ADTRAN has developed a technology called Frequency Division Vectoring (FDV), which will enable telcos to migrate to the upcoming G.fast from their existing VDSL2 vectored copper wire networks.
G.fast can deliver speeds of up to 200 Mbps over copper wires, and the standard is currently being developed under the supervision of the telco’s ITU standards organization. ADTRAN already has some G.fast products in development and it plans to announce those products next year. Telco broadband providers that have invested in VDSL2 vectoring on their networks will eventually want to transition those networks to G.fast.
ADTRAN’s FDV technology enables G.fast and vectored VDSL2 to co-exist on the same copper line, and deliver G.fast speeds. “Carriers that have deployed vectored VDSL2 have a pretty substantial investment in that network,” ADTRAN’s CTO Kevin Schneider said during an analyst event this week, which The Online Reporter attended. “As they contemplate moving to a fiber-to-the-building (FTTB) architecture, they need to understand a migration path from their VDSL2 technology to the G.fast.”
Telcos are interested in deploying fiber to the building and leveraging the copper wires that are already in place inside the buildings, because taking out the copper wires and installing fiber in the building is very, very expensive, disruptive and time consuming.
In an FTTB architecture, the cabinet launch point for vectored VDSL2 typically is around 200 meters from the building. The G.fast cabinet must be located right next to the building, because G.fast can only deliver those higher speeds over spans of 250 meters or less. Telcos won’t want to rip out all of the vectored VDSL2 they’ve put in to replace with G.fast, and they’re not particularly interested in maintaining two cabinet as launch points – the vectored VDSL2 cabinet and then another G.fast cabinet closer to the building.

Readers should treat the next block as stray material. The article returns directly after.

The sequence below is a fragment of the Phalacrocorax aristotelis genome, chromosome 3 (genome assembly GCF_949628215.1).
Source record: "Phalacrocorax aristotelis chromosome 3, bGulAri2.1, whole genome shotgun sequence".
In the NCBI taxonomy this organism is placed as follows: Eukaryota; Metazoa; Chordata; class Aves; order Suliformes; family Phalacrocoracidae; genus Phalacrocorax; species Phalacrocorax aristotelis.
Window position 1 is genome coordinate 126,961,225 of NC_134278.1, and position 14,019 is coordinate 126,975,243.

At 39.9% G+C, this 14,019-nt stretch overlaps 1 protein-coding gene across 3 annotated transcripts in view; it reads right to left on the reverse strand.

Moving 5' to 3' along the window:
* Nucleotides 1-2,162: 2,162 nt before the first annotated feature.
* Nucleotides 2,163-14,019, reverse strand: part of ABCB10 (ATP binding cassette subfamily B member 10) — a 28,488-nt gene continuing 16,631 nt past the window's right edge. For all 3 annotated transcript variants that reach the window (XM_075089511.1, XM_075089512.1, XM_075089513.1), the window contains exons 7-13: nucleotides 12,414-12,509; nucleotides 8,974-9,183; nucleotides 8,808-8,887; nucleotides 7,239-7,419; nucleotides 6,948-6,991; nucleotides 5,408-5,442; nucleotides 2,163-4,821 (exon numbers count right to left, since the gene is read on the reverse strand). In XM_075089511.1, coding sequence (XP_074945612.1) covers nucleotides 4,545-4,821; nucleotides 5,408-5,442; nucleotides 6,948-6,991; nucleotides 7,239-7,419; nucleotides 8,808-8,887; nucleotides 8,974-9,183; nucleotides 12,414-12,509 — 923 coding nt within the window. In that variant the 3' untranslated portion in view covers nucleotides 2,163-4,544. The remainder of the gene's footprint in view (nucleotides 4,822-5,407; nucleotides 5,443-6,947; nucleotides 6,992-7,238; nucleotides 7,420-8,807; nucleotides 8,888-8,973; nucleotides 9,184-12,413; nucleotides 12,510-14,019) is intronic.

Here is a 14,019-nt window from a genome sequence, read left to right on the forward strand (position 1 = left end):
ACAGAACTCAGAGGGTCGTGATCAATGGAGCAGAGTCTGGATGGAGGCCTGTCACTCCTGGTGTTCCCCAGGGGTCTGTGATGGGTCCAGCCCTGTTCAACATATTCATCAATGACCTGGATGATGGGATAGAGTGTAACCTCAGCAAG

Problems also arise when the two technologies co-exist on the same line. “Typically, G.fast is defined to operate from 2 to 106 MHz; however, when it has to co-exist with the VDSL2, we end up with crosstalk,” Schneider said, because VDSL operates in the lower frequencies, up to 17 Mhz. There is crosstalk between the two technologies in those lower frequencies, which degrades the speeds and performances of the two technologies.
“The way to remedy that is to vacate that spectrum in G.fast, in a VDSL2 compatible mode,” Schneider said. “So, G.fast performance won’t be as fast as it would be if we didn’t have to deal with the compatibility of VDSL.”
The solution ADTRAN has developed is to add…
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